Now I have to admit, it is pretty cool when God fights for us and we are delivered from dangerous situations. However, relationship with the Creator, Redeemer and Sustainer of us all, is where true joy was to be found.

German martyr, Dietrich Bonhoeffer, commissioned his students in the underground church to go forth into the Third Reich and proclaim the gospel while facing the possibility of death. He distinguished between cheap grace and costly grace, the grace truly from Christ. Cheap grace, he said, expects endless pleasantness and is unwilling to confront powers and principalities. True grace knows the cross is part of life in Christ.

Are there snakes and scorpions in the church today? Can they be interpreted as people, times and experiences that confront us as Christians? Scorpions may look with their eyes, but sting with their tails. And snakes seem sly and cunning as they slither around. This may be a helpful metaphor for the bad things that challenge our lives. Jesus has given authority over the power of the enemy, yet we feel vulnerable and even doubt that we have any power. When God takes hold of us and doesn’t let go, in spite of our doubts and fears, we’re surprised. When in the face of scorpions and snakes, the experience of the deep love of God strengthens and empowers us over and over, we slowly begin to trust that God is able. In this strange passage, we see a glimmer of a powerful God who has come down to walk with us, to love us, to carry us when we need to be carried, and even to write our names in heaven.

I had a similar experience in my last year of ministry in Portville. The church could no longer afford a full-time pastor and I had to discern if I was to stay there part-time or move on to somewhere else. Most of the people were wonderful and I was torn. The council president had made the previous pastor’s life miserable and he was working hard to do the same with mine. This impacted Ray and me and our relationship as well. I was feeling forlorn and I cried a lot. Then there was a song that kept playing on the Christian radio station that wouldn’t leave my thoughts. Over and over these words would go through my head:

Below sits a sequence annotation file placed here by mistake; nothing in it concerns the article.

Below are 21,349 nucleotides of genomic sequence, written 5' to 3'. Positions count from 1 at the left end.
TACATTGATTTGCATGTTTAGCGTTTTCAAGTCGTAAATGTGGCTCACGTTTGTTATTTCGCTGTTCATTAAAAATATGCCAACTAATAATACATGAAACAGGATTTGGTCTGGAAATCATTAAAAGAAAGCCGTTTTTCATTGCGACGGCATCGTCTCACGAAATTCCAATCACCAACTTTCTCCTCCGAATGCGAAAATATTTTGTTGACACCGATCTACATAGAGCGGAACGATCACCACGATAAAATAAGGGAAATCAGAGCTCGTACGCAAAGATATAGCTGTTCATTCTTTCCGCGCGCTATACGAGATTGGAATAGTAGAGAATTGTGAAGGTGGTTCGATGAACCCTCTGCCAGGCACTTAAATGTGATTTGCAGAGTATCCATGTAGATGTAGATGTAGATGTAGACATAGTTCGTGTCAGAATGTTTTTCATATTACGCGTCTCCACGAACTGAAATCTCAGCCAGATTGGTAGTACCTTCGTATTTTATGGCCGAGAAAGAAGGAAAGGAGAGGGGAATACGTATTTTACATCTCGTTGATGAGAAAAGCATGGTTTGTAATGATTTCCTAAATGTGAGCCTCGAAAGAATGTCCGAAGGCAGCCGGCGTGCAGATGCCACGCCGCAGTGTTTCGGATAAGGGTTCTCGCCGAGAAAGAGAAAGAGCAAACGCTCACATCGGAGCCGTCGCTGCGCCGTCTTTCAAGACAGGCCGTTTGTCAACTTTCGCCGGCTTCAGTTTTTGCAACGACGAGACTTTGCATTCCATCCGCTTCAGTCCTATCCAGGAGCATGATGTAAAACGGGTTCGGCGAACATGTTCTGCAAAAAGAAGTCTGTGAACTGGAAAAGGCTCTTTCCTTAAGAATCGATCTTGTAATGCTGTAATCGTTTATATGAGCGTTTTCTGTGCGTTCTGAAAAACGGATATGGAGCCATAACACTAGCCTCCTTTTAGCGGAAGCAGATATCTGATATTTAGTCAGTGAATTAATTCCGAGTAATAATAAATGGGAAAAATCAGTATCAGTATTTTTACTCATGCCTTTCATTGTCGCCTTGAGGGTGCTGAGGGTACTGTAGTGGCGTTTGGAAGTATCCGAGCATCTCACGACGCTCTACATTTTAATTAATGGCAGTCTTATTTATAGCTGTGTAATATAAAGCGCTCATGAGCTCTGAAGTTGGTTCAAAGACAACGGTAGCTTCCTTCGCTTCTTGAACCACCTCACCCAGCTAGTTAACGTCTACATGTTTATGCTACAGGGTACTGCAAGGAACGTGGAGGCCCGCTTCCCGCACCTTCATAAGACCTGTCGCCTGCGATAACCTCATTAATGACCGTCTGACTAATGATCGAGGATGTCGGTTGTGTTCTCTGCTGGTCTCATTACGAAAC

“I know who goes before me
I know who stands behind
The God of angel armies
Is always by my side
The one who reigns forever
He is a friend of mine
The God of angel armies
Is always by my side.”

(Songwriters: Chris Tomlin / Ed Cash / Scott Cash. Whom Shall I Fear (God of Angel Armies) lyrics © Music Services, Inc.)

After much praying and crying and wondering, God gave us an answer…and here we are. I still had to go through this difficult time. God wouldn’t take me over it or around it. What carried me through was knowing that God and his angels were surrounding me. God was carrying me when I couldn’t walk. Even in the middle of the awfulness, way down deep, was joy. Someone was fighting for me.

This form of salvation—deliverance from the power of darkness, of Satan is prominent in Acts. We also find this in Luther’s writings. In The Small Catechism, concerning the gifts or benefits of baptism, Martin Luther writes, “[baptism] brings about forgiveness of sins, redeems from death and the devil, and gives eternal salvation to all who believe it, as the words and promise of God declare.”

In the midst of the dark times, we go through individually, as a family, church or nation; we are not alone. We are surrounded by God and God’s army of angels. In Ephesians, Paul writes, “For our struggle is not against enemies of blood and flesh, but against the rulers, against the authorities, against the cosmic powers of this present darkness, against the spiritual forces of evil in the heavenly places” (Eph. 6:12).